coworking space
Image via Pexels

The merits and challenges of working in the office compared to working at home have been discussed at length, with pros and cons associated with both. So what about having the best of both worlds, such as a shared work space in your apartment block? 

Recent research has shown that home study setup may not be the best solution for the 88 percent of people who choose to continue working from home after the pandemic. 

Instead, a shared workspace for apartment residents could be a more user-friendly solution, while supporting local neighbourhoods.

A purpose-built coworking space in apartment buildings overcomes the greatest disadvantages of working from home that we know all too well: social isolation, lack of separation from work, and household distractions. 

Seventy seven per cent of people working from home do so without a dedicated space. A shared working space for residents also offers greater utility than a typical home study space (and infinitely more when that space is a corner of a bedroom or the household dining table). 

Workplace essentials such as industrial printers, scanners and a reliable internet connection can be shared among residents for improved efficiency and productivity. Improved airflow, acoustics, and lighting will enhance productivity and cognitive performance.

Purpose-built office furnishings provide ergonomic support and contribute to greater physical health for residents, as well as improved mental well-being through increased social encounters

How does apartment coworking compare to other traditional amenities?

There can be up to three times greater demand for working from home spaces than for conventional amenities such as gyms, outdoor entertainment areas and storage cages.

We engaged a developer to evaluate whether the high demand for apartment coworking justifies the replacement of other amenities, particularly in larger, high-rise developments. 

By repurposing an area originally earmarked for a gym, we found we could accommodate up to 132 residents per week in the 260 square metre space. At the equivalent of approximately one full-time person, or three part-time people per five square metres, it begs the question: can a gym – or any other amenity – match the value of a coworking space in use and engagement for residents?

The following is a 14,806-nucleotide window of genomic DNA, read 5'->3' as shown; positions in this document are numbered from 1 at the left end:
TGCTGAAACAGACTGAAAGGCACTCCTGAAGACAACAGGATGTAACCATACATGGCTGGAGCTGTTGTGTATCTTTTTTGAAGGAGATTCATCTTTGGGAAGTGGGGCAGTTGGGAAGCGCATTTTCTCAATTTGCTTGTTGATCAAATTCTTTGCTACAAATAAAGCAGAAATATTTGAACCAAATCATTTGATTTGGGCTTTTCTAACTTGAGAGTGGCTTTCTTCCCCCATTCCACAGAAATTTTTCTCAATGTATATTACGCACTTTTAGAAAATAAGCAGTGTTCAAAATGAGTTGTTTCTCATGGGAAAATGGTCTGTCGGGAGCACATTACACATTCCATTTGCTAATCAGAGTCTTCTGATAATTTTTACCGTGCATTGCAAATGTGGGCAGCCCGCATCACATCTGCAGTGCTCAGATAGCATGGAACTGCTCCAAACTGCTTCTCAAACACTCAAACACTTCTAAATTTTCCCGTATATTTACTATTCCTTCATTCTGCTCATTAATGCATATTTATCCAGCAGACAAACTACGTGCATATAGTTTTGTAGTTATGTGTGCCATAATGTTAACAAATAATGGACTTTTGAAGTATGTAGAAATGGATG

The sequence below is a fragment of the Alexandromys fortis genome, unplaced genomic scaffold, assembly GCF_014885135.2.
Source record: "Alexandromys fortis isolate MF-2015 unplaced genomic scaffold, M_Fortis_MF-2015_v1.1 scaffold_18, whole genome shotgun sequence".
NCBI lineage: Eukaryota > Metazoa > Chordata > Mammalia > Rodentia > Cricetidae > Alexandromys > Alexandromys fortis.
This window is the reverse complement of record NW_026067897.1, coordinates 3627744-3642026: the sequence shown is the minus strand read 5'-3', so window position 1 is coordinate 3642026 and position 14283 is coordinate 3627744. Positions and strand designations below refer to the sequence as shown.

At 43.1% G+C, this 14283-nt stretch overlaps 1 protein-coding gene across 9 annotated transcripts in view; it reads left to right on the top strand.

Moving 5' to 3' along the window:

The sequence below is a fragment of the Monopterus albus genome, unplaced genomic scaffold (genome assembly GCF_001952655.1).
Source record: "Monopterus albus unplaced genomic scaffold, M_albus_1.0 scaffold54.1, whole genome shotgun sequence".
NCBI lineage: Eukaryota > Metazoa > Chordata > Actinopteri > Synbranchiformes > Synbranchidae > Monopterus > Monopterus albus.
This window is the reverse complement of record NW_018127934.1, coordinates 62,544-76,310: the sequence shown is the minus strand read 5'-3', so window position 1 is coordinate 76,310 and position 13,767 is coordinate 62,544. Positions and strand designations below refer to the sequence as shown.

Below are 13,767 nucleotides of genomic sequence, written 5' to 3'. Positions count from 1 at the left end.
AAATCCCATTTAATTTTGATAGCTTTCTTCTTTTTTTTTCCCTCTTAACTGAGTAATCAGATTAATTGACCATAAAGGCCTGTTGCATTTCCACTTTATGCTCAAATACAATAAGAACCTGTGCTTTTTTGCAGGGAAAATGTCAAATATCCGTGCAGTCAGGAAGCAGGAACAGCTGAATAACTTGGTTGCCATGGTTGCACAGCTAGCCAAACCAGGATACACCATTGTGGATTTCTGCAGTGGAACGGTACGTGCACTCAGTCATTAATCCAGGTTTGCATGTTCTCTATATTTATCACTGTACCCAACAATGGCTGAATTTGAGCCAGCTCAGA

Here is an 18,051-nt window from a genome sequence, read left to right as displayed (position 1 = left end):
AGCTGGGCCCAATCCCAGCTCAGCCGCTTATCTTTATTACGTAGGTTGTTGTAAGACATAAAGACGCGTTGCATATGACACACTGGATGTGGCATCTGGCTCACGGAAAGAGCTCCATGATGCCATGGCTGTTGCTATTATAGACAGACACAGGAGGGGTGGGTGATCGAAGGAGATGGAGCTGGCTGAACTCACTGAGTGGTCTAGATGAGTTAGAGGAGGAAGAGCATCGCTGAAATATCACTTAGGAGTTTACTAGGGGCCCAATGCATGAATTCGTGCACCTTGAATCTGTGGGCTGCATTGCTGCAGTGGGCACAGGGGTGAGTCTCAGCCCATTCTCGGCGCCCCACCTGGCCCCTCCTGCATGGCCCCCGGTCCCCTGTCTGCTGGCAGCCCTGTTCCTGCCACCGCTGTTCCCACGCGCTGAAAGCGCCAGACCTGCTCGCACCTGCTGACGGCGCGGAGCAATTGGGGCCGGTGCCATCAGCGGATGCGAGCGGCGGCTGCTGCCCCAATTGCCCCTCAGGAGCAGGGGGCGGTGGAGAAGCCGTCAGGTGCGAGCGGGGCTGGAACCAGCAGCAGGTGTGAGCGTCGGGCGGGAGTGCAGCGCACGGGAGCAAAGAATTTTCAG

The high-level audit also revealed a substantial undersupply of shared coworking spaces; only one out of 35 major recently completed or under construction build-to-sell developments across Melbourne’s CBD and inner suburbs offered a coworking space to residents. 

This is an obvious opportunity for developers to re-think their amenity mix and improve a building’s offering to buyers post-pandemic. 

Locating coworking near pet and child-care facilities

Apartment coworking also presents potential synergies with other communal facilities such as outdoor areas, children’s play spaces and pet-friendly zones. 

Sixty-five percent of Victorian households own a pet, and the number of families with children living in apartments will only increase. Co-locating apartment coworking with other communal facilities will enhance the remote working experience for the working parent along with others in the household. 

Further, larger apartment developments that offer a commercial component could stand to gain by partnering with a coworking operator. The residents could have access to the coworking space, and the coworking users could have access to the apartment amenities such as gyms, pools and outdoor areas. 

Can apartment coworking support more sustainable forms of living?

With the prediction that people want to spend at least two days working from home in the future, a large majority will spend more time at home rather than in traditional office locations. 

And while it might be easier to convert a spare bedroom into a study – an emerging trend for larger detached houses – a communal coworking space can greatly support those who live in higher density settings such as apartments. 

We’ve investigated many of the benefits to the individual residents but think there are significant opportunities for the wider community as well. Could apartment coworking be a space that encourages social engagement with one’s neighbours – not just the building residents but the local cafe, grocer and other small businesses within the 20-minute neighbourhood? 

Derek Huynh, Matko Matkovic & Trevor Du are research members from Ignite ABP Network, a not-for-profit University of Melbourne alumni organisation. We partner with public and private organisations to challenge how the built environment can further support social, environmental and economic progress.

Leave a comment

Your email address will not be published. Required fields are marked *